The United States ranked near the bottom of the top 20 countries in term of retirement security, according to a new report.

Natixis Global Asset Management published its second annual Global Retirement Index on Tuesday. The country-by-country ranking of financial security for retirees is based on factors that might affect their retirement savings and quality of life and was compiled with support from CoreData Research, a financial research firm in the U.K.  

Among the 150 countries analyzed, the U.S. placed 19th, clinging to its spot among the top 20 countries, behind Nordic and western European countries and ahead of only Israel. The benefits of increasing U.S. economic stability were moderated by the potential for rising interest rates and inflation, along with persistent income inequality.

The ranking shows the impact of government debt, health care costs, inflation and income inequality on future retirement funding resources, a reality that Natixis found is increasingly shifting retiree financial security onto individuals.

“The responsibility for financial security in retirement is falling even more heavily on individuals than ever before and this trend is likely to continue as government resources become more scarce,” said John T. Hailer, CEO of Natixis Global Asset Management in the Americas and Asia, in a statement. “It is becoming increasingly apparent that to ensure financial security in retirement, individuals need to set personal goals and view planning and saving for retirement as a serious, conscious and strategic pursuit.”

The 2014 Global Retirement Index is based on an analysis by Natixis Global Asset Management of 20 key trends across four broad categories: Health and healthcare quality, personal income and finances, quality of life and socio-economic factors. Together, these trends provide a measure of the life conditions and wellbeing expected by retirees and near-retirees.

The U.S. scored higher year over year in all four broad categories, yet was surpassed by other nations trending higher in areas such as healthcare and government debt. For overall retirement security, the U.S. remains behind the majority of countries in Western Europe and Canada, and ahead only of Israel on the list of the top 20 nations. Despite ranking sixth highest in per capita income, the U.S. ranks first in per capita healthcare expenditures, yet 33rd for life expectancy and relatively low (81st) for income inequality.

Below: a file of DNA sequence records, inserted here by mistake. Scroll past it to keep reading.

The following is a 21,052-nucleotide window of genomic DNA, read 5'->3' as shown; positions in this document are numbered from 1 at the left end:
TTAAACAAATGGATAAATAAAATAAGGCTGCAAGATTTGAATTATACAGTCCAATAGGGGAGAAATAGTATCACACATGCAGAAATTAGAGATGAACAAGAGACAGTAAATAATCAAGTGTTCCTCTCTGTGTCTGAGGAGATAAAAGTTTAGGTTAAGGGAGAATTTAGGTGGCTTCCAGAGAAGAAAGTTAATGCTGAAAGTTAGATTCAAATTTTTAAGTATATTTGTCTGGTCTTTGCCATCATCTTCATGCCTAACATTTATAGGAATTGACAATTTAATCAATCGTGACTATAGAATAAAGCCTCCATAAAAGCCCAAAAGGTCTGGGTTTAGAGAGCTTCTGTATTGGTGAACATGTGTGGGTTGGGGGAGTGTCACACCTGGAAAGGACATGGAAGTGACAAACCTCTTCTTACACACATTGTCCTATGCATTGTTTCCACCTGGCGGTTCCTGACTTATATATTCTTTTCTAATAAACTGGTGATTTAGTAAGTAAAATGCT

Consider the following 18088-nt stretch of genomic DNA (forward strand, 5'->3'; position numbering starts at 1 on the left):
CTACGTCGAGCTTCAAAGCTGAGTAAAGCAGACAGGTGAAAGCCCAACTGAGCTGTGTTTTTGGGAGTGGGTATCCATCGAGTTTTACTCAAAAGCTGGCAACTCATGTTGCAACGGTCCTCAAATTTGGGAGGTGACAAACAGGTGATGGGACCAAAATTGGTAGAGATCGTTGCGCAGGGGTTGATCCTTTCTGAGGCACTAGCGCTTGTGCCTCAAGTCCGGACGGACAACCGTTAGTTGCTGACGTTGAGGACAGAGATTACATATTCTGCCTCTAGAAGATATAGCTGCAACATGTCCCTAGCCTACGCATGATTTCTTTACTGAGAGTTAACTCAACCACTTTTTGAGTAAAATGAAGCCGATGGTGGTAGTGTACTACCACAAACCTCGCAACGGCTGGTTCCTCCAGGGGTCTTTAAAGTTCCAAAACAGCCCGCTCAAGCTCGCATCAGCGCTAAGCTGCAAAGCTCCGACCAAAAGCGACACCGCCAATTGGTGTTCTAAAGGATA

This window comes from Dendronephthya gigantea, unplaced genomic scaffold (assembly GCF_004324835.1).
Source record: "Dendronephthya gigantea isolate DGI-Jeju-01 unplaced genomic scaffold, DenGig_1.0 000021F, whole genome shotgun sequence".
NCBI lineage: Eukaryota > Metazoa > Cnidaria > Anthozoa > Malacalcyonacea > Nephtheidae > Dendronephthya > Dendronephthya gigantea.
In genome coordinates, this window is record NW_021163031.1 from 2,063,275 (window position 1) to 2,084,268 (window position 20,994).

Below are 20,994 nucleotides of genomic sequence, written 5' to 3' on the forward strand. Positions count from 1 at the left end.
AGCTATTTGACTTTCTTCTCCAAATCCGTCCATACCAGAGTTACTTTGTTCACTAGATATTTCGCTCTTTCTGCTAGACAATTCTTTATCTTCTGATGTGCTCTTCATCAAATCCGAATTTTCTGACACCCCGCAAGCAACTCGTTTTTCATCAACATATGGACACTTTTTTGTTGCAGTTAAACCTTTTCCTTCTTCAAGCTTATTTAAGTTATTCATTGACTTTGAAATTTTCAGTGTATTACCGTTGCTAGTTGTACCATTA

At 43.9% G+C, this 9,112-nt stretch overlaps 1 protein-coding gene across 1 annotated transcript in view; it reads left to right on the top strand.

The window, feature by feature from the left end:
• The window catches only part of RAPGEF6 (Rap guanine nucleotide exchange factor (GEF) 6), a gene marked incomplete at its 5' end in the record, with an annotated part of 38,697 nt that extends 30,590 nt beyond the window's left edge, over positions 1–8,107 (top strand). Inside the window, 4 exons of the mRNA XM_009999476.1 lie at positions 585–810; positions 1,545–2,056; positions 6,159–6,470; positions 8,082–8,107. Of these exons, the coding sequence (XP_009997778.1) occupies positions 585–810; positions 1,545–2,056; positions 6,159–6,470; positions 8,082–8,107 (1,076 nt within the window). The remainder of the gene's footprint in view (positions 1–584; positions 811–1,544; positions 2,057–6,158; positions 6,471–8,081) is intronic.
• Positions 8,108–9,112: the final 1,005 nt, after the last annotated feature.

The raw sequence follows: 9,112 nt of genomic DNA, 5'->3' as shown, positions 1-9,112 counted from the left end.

“There is no one-size-fits-all solution to this serious, growing retirement planning challenge,” said Hailer. “The optimal pension system for any country depends on a variety of economic, social, cultural and political factors. However, the policies and practices adopted in some regions that rate highly could hold valuable lessons for other nations, such as the U.S., which need to shore up its retirement system.”

Many of the top countries in this year’s Retirement Index have demonstrated a commitment to innovation and have emphasized simplicity in their retirement scheme’s overall design and structure. Many also have proactive governments that have shown a willingness to come together and take bold policy stances in their ongoing efforts to stabilize retirement security for their citizens.

Retirees in European countries enjoyed the greatest financial security in retirement, with eight of the top 10 places among the 150 nations. Countries heading the global list include top-ranked Switzerland, second-ranked Norway (last year’s no. 1), Austria, Sweden, Denmark, Germany, Finland and Luxembourg. Australia and New Zealand are the only non-European countries to break into the top 10 globally.

New Zealand, Iceland and the Republic of Korea were the most improved performers in the top tier of the rankings, with each climbing at least 10 places from last year to enter the top 20. In contrast, Japan dropped from the top 20, as did export-dependent European nations Slovenia and Slovakia. The following table highlights the top 20 countries for 2014 and shows their ranking from last year.

Natixis Global Retirement Index – Top 20 Nations for 2014

1. Switzerland (ranked 2nd in 2013)                         
2. Norway (1)                  
3. Austria (5)                    
4. Sweden (4)                   
5. Australia (11)                              
6. Denmark (8)                
7. Germany (9)
8. Finland (6)
9. New Zealand (22)       
10. Luxembourg (3)
11. Iceland (23)
12. Belgium (14)
13. Netherlands (7)
14. Canada (13)
15. France (10)
16. Czech Republic (17)
17. Republic of Korea (27)
18. United Kingdom (20)
19. United States (19)
20. Israel (12)

For a more detailed overview of the Natixis Global Retirement Index, including the rankings of all 150 nations evaluated, go to

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